The ADHD Homestead

Building a good life with ADHD.

Tag: exercise

Derailment, ADHD, & the Pit of Domestic Despair

Toward the end of March, my immune system sabotaged all my good habits. My son brought home a bug that hardly affected him, but — like the evil kid illness it was —  gave me 12 days of low-grade fever. I muddled through. Mostly. But I didn’t exercise, hardly set foot in my office, and got off track with my daily habits. Clutter piled up and projects stagnated. I lost sight of wellness and productivity and couldn’t imagine either being part of my life again.

I was headed straight for the Pit of Domestic Despair.

Fortunately, I’m aware of ADHD’s time blindness. Though it wasn’t deeply reassuring, I told myself I wouldn’t be sick forever.

I also repeated, over and over, “it’s okay. You’re okay. We’re okay.”

Habits break, systems break, and it’s not the end of the world — or even the good habit.

Or, rather, it doesn’t have to be.

Derailment,ADHD,& thePit of Domestic Despair

“No, thanks” to self-loathing. “Yes, please” to equanimity.

ADHD does more than make it tough to stay on course. Through years of repeated failure, we teach ourselves that failure is inevitable. New habits and projects excite us, but only to a point. By adulthood, our cynicism always lurks in the shadows, reminding us that success is fleeting. Yes, we’re doing it, but only for now. Only until the next time everything falls apart.

I’ve spent years learning to stay organized and form intentional habits, but my most important lesson has been in accepting failure. Everyone gets off track sometimes. Even people without ADHD. The key isn’t staying on the wagon, it’s knowing how to climb back on.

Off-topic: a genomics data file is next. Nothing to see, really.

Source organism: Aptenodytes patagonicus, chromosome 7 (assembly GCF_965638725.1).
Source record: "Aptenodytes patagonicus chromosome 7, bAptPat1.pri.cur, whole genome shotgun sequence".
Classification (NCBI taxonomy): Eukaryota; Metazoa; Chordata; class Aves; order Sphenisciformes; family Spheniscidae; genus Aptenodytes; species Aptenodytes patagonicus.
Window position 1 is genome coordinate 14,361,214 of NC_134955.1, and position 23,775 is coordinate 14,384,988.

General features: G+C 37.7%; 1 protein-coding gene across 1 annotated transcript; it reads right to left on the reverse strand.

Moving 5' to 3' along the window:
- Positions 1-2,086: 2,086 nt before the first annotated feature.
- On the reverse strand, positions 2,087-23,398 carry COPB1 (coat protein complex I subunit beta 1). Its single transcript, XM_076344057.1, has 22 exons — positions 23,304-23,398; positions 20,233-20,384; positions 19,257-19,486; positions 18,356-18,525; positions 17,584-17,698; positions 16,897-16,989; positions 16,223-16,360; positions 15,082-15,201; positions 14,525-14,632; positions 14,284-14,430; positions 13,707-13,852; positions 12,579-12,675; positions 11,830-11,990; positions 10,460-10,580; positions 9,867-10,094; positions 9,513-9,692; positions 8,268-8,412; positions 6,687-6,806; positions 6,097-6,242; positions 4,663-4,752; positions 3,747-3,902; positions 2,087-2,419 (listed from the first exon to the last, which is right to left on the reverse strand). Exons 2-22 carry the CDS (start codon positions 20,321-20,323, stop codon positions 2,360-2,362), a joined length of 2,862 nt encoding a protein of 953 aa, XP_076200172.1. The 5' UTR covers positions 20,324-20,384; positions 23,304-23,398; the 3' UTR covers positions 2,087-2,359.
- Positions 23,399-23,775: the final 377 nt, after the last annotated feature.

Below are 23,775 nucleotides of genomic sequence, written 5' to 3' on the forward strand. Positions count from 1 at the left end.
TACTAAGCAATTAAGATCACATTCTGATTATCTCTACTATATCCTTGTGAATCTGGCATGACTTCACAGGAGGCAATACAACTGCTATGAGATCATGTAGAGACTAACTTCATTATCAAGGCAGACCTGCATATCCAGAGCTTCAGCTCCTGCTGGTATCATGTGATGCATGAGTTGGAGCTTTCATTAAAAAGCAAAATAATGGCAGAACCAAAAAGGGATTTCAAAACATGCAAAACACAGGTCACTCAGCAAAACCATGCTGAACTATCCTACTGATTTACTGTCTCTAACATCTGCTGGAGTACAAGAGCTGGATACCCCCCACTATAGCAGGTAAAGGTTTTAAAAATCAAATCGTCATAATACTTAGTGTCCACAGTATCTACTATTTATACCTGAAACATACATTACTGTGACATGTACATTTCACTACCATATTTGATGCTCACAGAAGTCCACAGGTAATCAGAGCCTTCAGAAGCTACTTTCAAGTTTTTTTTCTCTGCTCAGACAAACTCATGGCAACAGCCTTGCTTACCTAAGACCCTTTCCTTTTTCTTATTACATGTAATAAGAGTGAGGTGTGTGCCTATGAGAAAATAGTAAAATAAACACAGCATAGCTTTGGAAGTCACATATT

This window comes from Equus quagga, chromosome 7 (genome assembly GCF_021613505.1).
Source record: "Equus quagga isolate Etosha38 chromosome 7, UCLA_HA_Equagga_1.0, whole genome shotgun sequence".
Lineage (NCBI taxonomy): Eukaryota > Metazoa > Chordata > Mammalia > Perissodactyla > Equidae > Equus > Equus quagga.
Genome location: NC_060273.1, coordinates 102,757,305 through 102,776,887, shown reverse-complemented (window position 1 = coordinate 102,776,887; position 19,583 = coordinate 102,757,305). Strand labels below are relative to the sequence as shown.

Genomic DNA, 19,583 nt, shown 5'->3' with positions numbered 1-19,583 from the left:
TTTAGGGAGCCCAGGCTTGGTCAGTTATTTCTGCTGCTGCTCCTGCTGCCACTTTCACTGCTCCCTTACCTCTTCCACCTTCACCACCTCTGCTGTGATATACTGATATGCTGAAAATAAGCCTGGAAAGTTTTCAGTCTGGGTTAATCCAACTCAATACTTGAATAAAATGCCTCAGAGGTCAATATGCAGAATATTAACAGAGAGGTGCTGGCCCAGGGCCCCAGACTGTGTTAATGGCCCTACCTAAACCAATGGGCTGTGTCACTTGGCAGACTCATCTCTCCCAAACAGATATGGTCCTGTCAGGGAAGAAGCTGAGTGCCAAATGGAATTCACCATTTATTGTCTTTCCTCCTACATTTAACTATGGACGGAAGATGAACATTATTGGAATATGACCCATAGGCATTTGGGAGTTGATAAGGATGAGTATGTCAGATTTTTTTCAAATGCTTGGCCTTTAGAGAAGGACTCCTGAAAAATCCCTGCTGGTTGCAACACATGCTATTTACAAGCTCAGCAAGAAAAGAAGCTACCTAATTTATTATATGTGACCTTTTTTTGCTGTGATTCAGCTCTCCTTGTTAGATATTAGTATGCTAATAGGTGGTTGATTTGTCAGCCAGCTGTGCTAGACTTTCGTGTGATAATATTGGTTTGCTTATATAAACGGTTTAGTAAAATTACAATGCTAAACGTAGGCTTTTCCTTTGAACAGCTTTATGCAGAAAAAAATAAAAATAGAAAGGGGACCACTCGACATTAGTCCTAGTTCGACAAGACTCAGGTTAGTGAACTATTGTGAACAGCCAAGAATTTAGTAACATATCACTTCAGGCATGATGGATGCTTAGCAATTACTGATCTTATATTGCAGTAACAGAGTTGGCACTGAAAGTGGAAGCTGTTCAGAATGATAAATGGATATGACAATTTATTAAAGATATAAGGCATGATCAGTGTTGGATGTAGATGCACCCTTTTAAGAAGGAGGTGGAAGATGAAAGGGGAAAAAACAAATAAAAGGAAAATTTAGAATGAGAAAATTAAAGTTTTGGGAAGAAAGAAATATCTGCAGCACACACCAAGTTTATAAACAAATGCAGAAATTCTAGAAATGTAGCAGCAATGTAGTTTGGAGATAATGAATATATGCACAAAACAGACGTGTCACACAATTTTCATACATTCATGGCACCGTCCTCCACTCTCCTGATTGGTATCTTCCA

When a habit breaks or a project stagnates or a deadline gets missed, it’s not a confirmation of all my self-doubt and self-criticism. Letting the house get messy one week doesn’t signal a return to my “real” (i.e. unhappy, unfocused, disorganized, unproductive) self. It means I messed up. Or I had a fever for 12 days. It’s just a thing that happened.

This brings me to my favorite word: equanimity. It means remaining neutral in the face of life’s gains and losses, and it’s a skill I’ll be honing for the rest of my life. In this case, it means looking at my messy house and my broken habits, saying, “okay,” and moving on without much fanfare.

There’s usually something beyond Right Now (even if we don’t believe it).

I eventually felt better — obviously. And for the first time, I didn’t spend my first day on the mend beating myself up or lamenting the impossible task in front of me. I just got up and kept going. Slowly.